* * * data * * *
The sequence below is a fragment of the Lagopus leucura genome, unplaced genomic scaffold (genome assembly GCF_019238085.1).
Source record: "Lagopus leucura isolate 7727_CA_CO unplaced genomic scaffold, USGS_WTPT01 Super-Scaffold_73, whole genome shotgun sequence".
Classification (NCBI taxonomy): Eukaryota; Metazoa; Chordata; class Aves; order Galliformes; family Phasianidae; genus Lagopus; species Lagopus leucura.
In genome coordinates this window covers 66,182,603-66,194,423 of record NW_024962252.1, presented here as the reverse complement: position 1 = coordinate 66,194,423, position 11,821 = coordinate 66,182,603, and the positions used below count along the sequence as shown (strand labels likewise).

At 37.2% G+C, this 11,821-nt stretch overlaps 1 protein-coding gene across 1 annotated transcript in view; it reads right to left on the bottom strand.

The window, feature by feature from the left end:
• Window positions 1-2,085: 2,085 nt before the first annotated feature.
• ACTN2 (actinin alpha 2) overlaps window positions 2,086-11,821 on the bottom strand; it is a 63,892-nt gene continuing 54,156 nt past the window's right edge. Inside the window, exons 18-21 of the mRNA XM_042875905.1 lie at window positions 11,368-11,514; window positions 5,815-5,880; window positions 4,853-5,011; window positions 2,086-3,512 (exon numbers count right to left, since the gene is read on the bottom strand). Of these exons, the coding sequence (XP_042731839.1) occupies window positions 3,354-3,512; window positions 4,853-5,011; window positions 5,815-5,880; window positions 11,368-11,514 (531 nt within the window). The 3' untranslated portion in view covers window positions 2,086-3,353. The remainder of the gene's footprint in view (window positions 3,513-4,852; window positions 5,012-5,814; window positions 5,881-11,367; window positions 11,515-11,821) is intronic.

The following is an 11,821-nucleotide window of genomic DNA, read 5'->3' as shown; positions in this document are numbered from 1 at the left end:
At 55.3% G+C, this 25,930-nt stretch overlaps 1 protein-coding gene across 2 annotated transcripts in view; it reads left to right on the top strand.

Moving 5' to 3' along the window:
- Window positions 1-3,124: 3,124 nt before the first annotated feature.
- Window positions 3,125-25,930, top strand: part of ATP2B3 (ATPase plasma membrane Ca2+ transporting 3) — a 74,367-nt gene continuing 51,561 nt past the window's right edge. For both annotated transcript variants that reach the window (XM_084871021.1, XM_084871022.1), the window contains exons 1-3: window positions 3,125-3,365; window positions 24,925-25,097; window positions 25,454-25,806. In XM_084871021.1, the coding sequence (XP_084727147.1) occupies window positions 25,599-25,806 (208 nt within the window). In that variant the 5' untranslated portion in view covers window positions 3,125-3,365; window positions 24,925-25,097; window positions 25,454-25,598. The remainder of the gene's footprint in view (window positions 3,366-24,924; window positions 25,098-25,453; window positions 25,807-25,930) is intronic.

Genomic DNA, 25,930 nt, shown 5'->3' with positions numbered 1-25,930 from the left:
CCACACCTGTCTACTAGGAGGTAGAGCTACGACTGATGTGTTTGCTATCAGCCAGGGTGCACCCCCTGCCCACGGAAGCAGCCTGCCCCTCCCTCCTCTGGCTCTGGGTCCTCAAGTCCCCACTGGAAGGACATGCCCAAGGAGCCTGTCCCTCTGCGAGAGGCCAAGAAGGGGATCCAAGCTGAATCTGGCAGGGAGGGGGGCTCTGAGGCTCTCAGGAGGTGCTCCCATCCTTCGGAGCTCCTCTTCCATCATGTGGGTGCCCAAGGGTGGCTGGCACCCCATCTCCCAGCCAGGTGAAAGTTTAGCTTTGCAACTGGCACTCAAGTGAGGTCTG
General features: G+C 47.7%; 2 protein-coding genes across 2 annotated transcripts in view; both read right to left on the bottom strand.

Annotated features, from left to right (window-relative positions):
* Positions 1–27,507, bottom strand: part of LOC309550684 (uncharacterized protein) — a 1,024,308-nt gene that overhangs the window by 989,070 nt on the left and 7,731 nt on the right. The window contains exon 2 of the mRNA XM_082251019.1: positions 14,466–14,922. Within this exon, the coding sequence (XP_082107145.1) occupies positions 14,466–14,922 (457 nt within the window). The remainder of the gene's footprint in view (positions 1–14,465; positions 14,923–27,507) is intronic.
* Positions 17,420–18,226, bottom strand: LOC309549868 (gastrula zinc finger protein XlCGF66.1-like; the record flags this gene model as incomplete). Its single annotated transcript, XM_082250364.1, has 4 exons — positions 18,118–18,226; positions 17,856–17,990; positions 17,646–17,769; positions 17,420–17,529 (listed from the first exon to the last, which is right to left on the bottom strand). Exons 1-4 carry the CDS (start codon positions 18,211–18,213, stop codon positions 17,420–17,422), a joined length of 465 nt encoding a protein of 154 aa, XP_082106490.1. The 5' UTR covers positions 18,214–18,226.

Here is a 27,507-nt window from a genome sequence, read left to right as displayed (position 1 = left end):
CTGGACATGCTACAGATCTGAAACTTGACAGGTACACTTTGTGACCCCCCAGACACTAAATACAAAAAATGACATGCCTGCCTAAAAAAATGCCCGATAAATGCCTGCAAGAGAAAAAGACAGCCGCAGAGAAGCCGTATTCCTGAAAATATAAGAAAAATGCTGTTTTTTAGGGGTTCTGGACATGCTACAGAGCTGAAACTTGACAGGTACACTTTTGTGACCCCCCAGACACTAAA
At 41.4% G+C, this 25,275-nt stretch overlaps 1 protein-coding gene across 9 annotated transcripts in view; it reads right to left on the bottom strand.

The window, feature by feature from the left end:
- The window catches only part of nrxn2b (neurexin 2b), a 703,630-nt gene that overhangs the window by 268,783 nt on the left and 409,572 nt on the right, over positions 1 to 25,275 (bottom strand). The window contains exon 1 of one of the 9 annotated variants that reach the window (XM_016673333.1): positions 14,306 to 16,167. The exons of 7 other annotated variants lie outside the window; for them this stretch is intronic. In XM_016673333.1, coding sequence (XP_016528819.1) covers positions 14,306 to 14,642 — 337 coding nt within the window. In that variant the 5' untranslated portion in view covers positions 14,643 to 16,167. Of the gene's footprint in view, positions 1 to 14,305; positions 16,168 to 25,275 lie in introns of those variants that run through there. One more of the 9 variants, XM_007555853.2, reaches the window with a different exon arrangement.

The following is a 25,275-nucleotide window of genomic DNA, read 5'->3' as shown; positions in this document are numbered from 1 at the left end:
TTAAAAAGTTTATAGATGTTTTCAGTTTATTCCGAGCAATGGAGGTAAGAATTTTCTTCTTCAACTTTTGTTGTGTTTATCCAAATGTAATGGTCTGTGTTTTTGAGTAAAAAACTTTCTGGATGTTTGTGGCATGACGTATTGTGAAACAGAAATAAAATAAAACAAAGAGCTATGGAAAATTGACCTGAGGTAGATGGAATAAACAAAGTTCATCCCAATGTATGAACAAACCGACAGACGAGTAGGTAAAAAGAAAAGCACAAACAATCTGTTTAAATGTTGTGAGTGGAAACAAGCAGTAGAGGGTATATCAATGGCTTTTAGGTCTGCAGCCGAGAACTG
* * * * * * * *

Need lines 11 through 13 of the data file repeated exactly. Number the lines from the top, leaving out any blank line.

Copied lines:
Moving 5' to 3' along the window:
- Window positions 1-3,124: 3,124 nt before the first annotated feature.
- Window positions 3,125-25,930, top strand: part of ATP2B3 (ATPase plasma membrane Ca2+ transporting 3) — a 74,367-nt gene continuing 51,561 nt past the window's right edge. For both annotated transcript variants that reach the window (XM_084871021.1, XM_084871022.1), the window contains exons 1-3: window positions 3,125-3,365; window positions 24,925-25,097; window positions 25,454-25,806. In XM_084871021.1, the coding sequence (XP_084727147.1) occupies window positions 25,599-25,806 (208 nt within the window). In that variant the 5' untranslated portion in view covers window positions 3,125-3,365; window positions 24,925-25,097; window positions 25,454-25,598. The remainder of the gene's footprint in view (window positions 3,366-24,924; window positions 25,098-25,453; window positions 25,807-25,930) is intronic.